Social Anxiety

Social Anxiety

Here it comes again.  That anxiety is bubbling up inside you.  It’s always triggered by the same event.  For example, it could be sparked off by those presentations you have to make at work, or those formal festive gatherings you are required to attend.   You’d give your right arm to avoid them.   You can’t help feeling you’re being judged and poorly evaluated by the people around you.  It’s all so irrational, but the fear and worry are real – so much so that you’d much rather avoid the occasion altogether than risk feeling exposed or ridiculed.  These inexplicable bouts of anxiety come and go, depending on what’s going on around you. If this sounds familiar to you, you might be suffering from social anxiety.  So far, you may have opted to keep it all under wraps, possibly out of embarrassment or fear of ridicule.  If so, you may be relieved to hear that social anxiety is experienced by almost half of people, to a greater or lesser degree, at one time or another during their lifetime. Indeed, social anxiety can happen to anyone and, in the present world of ever-changing, ever-expanding technological communication and online competition, it is no wonder that many of us are experiencing a tide of loneliness and a growing sense of apprehension.   In essence, instead of making us feel connected and liberated, today’s frenetic levels of communication and networking may be having the opposite effect, leaving us feeling constricted and suffocated. Thoughts of not being socially viable, of not being able to keep up with the crowd, are becoming increasingly intrusive, and there may be a constant niggling fear of missing out, or ‘FOMO’ as it is generally known.   Interestingly, if you were born between 1981 and 1996,  you are a ‘millennial’ and  your generation is marked by the sudden rapid increase in the use of new media and digital technologies, making you even more susceptible to social anxiety.   But regardless of age, those of us who are not naturally very socially inclined, especially the more introverted amongst us, are facing a crisis of not knowing how to deal with this highly competitive age of hyper-connectivity and hyper social activity.


Is it Shyness or Social Anxiety?

There are different levels of social anxiety, depending on frequency, duration, severity and reason.   If you want to find out more about where you stand on this spectrum, it’s useful to first distinguish social anxiety from shyness or introversion at one end, and anxiety disorder at the other end of the scale. Shyness usually manifests as a moderate to mild sense of discomfort or awkwardness, particularly in social contexts.   Crucially, unlike people suffering from social anxiety, shy people are usually able to overcome their unease, managing to participate in social engagement, rather than avoiding it altogether. As opposed to extroverts, introverted people simply don’t like crowds.  They don’t like spending much time socialising and making new acquaintances, preferring instead the company of family or close friends.  It’s just their style of being and, significantly, their traits spring from preferences, rather than behavioural responses dictated by underlying fear, anxiety or hostility. At the other end of the spectrum are anxiety disorders, characterised by a severe set of symptoms based on anxiety and fear, accompanied by physical symptoms like hyperventilation, elevated heart rate, shakiness and even panic attacks.   Social anxiety disorder is very oppressive and can have a harmful effect if left untreated for a long time, especially since the disorder is not limited to specific scenarios.  It can encompass all forms of social interaction and, unlike social anxiety, anxiety disorder can persist long after the perceived threat has passed.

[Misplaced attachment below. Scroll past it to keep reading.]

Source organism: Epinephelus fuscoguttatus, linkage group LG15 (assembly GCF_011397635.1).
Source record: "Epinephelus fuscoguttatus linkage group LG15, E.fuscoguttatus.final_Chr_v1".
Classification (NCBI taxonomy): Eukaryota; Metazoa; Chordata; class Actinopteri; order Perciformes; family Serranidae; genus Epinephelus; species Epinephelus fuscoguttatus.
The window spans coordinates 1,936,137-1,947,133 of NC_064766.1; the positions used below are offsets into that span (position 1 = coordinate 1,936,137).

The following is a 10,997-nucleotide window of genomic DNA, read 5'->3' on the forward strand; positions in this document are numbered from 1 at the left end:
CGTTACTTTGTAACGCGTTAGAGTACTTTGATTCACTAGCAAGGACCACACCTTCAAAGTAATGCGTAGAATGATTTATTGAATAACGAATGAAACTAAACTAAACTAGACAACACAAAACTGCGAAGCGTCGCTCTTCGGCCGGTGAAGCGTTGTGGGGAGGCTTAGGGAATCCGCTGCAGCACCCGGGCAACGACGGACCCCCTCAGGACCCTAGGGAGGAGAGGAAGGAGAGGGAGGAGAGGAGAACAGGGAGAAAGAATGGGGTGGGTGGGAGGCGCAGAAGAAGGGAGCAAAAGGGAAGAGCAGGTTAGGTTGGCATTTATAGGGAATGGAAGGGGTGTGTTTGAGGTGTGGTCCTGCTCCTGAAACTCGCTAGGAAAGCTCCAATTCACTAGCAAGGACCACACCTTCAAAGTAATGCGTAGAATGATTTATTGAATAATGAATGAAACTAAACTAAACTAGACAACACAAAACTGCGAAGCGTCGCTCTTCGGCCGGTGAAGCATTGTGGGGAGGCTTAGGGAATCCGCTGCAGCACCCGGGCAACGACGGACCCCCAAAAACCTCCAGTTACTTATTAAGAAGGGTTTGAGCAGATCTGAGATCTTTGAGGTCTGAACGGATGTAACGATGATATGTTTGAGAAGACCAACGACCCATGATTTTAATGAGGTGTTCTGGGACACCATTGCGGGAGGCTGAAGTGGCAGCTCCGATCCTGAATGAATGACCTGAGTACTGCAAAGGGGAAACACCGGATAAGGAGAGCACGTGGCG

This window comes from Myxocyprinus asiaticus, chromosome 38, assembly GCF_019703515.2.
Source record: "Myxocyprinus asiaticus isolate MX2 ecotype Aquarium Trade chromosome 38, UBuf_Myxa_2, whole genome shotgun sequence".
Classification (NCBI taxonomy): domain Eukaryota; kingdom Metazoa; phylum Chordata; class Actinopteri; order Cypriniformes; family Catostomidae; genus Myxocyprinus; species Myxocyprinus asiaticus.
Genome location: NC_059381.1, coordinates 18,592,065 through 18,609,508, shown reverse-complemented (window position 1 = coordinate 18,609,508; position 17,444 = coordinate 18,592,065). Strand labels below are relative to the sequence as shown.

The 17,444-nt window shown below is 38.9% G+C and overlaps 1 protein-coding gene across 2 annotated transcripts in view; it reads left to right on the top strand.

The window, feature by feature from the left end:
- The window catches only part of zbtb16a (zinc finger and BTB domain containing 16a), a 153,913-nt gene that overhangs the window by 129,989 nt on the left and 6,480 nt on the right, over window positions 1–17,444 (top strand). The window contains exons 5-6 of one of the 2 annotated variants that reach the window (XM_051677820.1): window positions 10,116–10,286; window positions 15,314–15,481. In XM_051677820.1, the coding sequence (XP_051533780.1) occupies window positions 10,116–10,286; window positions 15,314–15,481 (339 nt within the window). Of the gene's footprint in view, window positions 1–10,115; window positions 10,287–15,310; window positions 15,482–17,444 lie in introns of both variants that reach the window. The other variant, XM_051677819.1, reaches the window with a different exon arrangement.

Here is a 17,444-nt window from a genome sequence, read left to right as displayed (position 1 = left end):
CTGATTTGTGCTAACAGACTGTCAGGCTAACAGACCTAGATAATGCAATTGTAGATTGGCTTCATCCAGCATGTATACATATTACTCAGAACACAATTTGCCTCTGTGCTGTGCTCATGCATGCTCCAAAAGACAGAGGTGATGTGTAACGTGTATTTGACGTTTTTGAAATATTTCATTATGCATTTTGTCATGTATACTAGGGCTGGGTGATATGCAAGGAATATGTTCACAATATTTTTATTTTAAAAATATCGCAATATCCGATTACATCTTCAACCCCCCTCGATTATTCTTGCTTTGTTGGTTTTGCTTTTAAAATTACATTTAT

How does it all begin?

So what does social anxiety stem from?  Each one of us is the product of a mixture of our genes, our upbringing, and our life experiences.  Somewhere along the line, possibly even at a pre-verbal stage of development, we may have picked up certain beliefs, conditionings and ways of being that might once have served us well in our earlier lives, but are now becoming obstacles in the way of our self-development. Furthermore, because we hold these acquired beliefs to be god-given truths, we have come to view the world through a rigid and outdated frame of reference, projecting our perceived or imagined ‘reality’ onto our environment.   Put simply, we assume we know what others are thinking about us, and we habitually see things from our skewed viewpoint, conjuring up danger, mistrust, ridicule and negative attitudes where they don’t exist.   In fact, the real world is very different from how we perceive it to be.

How therapy can help

Whatever the severity of your anxiety, the first step (often the most challenging one!) is to acknowledge your issue and to muster the courage to talk about it.   Remember that social anxiety is a common condition shared by many.  It is treatable and can be tackled through talk-therapy.  If the face-to-face encounter is too stressful you can opt for online therapy. Your therapist can help you revisit and review your past experiences, bringing awareness to negative elements which you might wish to discard, restructure or look at from a different perspective, thus allowing you to fashion a new, more fulfilling way of being.   Your therapist may also discuss with you various forms of self-therapy which can help you to better deal with your anxiety. If you think you may be experiencing anxiety disorder, the best thing is to discuss your symptoms with your therapist who can help you to decide whether you also need to seek medical assistance to further support you on your therapeutic journey towards healing.

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